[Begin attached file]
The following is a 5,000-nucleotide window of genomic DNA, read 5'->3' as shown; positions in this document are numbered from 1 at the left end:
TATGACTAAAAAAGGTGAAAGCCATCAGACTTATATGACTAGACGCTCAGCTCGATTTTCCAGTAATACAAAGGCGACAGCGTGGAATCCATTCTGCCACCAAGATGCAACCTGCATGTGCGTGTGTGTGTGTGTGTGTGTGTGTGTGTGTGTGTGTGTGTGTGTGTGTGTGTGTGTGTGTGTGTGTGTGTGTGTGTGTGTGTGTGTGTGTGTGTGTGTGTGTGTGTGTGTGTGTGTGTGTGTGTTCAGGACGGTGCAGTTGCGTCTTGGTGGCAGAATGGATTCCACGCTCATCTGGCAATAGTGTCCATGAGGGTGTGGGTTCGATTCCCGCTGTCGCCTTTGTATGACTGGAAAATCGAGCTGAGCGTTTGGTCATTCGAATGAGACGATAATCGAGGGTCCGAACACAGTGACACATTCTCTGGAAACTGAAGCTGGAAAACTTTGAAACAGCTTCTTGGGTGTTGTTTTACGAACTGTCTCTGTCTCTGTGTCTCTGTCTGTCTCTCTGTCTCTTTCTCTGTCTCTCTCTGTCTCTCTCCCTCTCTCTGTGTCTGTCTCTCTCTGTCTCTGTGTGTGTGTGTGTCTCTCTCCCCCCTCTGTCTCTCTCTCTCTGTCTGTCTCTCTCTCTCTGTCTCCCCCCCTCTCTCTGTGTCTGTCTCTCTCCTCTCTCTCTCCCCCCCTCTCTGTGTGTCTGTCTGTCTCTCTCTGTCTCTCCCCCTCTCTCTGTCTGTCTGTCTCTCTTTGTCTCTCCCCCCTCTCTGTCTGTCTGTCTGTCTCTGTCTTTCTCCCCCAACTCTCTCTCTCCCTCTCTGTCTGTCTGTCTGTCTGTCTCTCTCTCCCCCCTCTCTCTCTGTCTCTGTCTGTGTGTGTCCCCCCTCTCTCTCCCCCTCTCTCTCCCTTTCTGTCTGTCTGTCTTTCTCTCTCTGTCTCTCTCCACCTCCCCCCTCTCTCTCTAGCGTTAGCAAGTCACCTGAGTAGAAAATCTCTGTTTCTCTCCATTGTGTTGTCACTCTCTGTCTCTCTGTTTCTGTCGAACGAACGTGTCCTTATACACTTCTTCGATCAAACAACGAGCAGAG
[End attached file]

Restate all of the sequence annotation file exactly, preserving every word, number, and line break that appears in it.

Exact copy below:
The following is a 5,000-nucleotide window of genomic DNA, read 5'->3' as shown; positions in this document are numbered from 1 at the left end:
TATGACTAAAAAAGGTGAAAGCCATCAGACTTATATGACTAGACGCTCAGCTCGATTTTCCAGTAATACAAAGGCGACAGCGTGGAATCCATTCTGCCACCAAGATGCAACCTGCATGTGCGTGTGTGTGTGTGTGTGTGTGTGTGTGTGTGTGTGTGTGTGTGTGTGTGTGTGTGTGTGTGTGTGTGTGTGTGTGTGTGTGTGTGTGTGTGTGTGTGTGTGTGTGTGTGTGTGTGTGTGTGTGTTCAGGACGGTGCAGTTGCGTCTTGGTGGCAGAATGGATTCCACGCTCATCTGGCAATAGTGTCCATGAGGGTGTGGGTTCGATTCCCGCTGTCGCCTTTGTATGACTGGAAAATCGAGCTGAGCGTTTGGTCATTCGAATGAGACGATAATCGAGGGTCCGAACACAGTGACACATTCTCTGGAAACTGAAGCTGGAAAACTTTGAAACAGCTTCTTGGGTGTTGTTTTACGAACTGTCTCTGTCTCTGTGTCTCTGTCTGTCTCTCTGTCTCTTTCTCTGTCTCTCTCTGTCTCTCTCCCTCTCTCTGTGTCTGTCTCTCTCTGTCTCTGTGTGTGTGTGTGTCTCTCTCCCCCCTCTGTCTCTCTCTCTCTGTCTGTCTCTCTCTCTCTGTCTCCCCCCCTCTCTCTGTGTCTGTCTCTCTCCTCTCTCTCTCCCCCCCTCTCTGTGTGTCTGTCTGTCTCTCTCTGTCTCTCCCCCTCTCTCTGTCTGTCTGTCTCTCTTTGTCTCTCCCCCCTCTCTGTCTGTCTGTCTGTCTCTGTCTTTCTCCCCCAACTCTCTCTCTCCCTCTCTGTCTGTCTGTCTGTCTGTCTCTCTCTCCCCCCTCTCTCTCTGTCTCTGTCTGTGTGTGTCCCCCCTCTCTCTCCCCCTCTCTCTCCCTTTCTGTCTGTCTGTCTTTCTCTCTCTGTCTCTCTCCACCTCCCCCCTCTCTCTCTAGCGTTAGCAAGTCACCTGAGTAGAAAATCTCTGTTTCTCTCCATTGTGTTGTCACTCTCTGTCTCTCTGTTTCTGTCGAACGAACGTGTCCTTATACACTTCTTCGATCAAACAACGAGCAGAG